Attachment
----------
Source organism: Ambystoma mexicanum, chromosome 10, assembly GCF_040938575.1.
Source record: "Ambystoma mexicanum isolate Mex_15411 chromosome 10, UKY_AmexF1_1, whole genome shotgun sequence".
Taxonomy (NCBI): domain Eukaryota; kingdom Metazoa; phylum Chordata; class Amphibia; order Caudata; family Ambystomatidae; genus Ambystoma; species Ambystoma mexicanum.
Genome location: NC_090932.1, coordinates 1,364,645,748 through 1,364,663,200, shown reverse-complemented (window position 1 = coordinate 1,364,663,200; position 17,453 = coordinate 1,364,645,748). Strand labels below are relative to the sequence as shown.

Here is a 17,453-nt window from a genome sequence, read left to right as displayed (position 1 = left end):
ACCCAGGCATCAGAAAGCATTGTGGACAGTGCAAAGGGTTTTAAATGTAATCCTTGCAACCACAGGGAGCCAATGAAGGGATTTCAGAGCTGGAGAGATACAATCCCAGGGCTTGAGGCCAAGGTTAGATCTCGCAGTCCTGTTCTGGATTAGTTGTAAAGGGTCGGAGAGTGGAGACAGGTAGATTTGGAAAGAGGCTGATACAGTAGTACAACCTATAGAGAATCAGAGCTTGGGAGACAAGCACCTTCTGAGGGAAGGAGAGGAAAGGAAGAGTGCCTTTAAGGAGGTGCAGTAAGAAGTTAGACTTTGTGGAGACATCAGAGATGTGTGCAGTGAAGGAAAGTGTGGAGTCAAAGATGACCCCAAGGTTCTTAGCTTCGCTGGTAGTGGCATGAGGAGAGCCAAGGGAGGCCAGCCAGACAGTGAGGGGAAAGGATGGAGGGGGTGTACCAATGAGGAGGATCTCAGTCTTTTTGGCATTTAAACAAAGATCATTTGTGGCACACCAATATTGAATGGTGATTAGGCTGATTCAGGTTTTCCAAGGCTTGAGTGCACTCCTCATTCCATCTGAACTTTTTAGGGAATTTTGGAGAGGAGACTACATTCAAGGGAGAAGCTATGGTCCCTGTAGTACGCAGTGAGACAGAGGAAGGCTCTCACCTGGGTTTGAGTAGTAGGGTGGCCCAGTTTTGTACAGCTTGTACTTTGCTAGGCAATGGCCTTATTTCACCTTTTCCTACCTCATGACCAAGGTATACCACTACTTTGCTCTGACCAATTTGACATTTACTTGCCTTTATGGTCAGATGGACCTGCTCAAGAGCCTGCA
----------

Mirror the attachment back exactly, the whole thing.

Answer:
Source organism: Ambystoma mexicanum, chromosome 10, assembly GCF_040938575.1.
Source record: "Ambystoma mexicanum isolate Mex_15411 chromosome 10, UKY_AmexF1_1, whole genome shotgun sequence".
Taxonomy (NCBI): domain Eukaryota; kingdom Metazoa; phylum Chordata; class Amphibia; order Caudata; family Ambystomatidae; genus Ambystoma; species Ambystoma mexicanum.
Genome location: NC_090932.1, coordinates 1,364,645,748 through 1,364,663,200, shown reverse-complemented (window position 1 = coordinate 1,364,663,200; position 17,453 = coordinate 1,364,645,748). Strand labels below are relative to the sequence as shown.

Here is a 17,453-nt window from a genome sequence, read left to right as displayed (position 1 = left end):
ACCCAGGCATCAGAAAGCATTGTGGACAGTGCAAAGGGTTTTAAATGTAATCCTTGCAACCACAGGGAGCCAATGAAGGGATTTCAGAGCTGGAGAGATACAATCCCAGGGCTTGAGGCCAAGGTTAGATCTCGCAGTCCTGTTCTGGATTAGTTGTAAAGGGTCGGAGAGTGGAGACAGGTAGATTTGGAAAGAGGCTGATACAGTAGTACAACCTATAGAGAATCAGAGCTTGGGAGACAAGCACCTTCTGAGGGAAGGAGAGGAAAGGAAGAGTGCCTTTAAGGAGGTGCAGTAAGAAGTTAGACTTTGTGGAGACATCAGAGATGTGTGCAGTGAAGGAAAGTGTGGAGTCAAAGATGACCCCAAGGTTCTTAGCTTCGCTGGTAGTGGCATGAGGAGAGCCAAGGGAGGCCAGCCAGACAGTGAGGGGAAAGGATGGAGGGGGTGTACCAATGAGGAGGATCTCAGTCTTTTTGGCATTTAAACAAAGATCATTTGTGGCACACCAATATTGAATGGTGATTAGGCTGATTCAGGTTTTCCAAGGCTTGAGTGCACTCCTCATTCCATCTGAACTTTTTAGGGAATTTTGGAGAGGAGACTACATTCAAGGGAGAAGCTATGGTCCCTGTAGTACGCAGTGAGACAGAGGAAGGCTCTCACCTGGGTTTGAGTAGTAGGGTGGCCCAGTTTTGTACAGCTTGTACTTTGCTAGGCAATGGCCTTATTTCACCTTTTCCTACCTCATGACCAAGGTATACCACTACTTTGCTCTGACCAATTTGACATTTACTTGCCTTTATGGTCAGATGGACCTGCTCAAGAGCCTGCA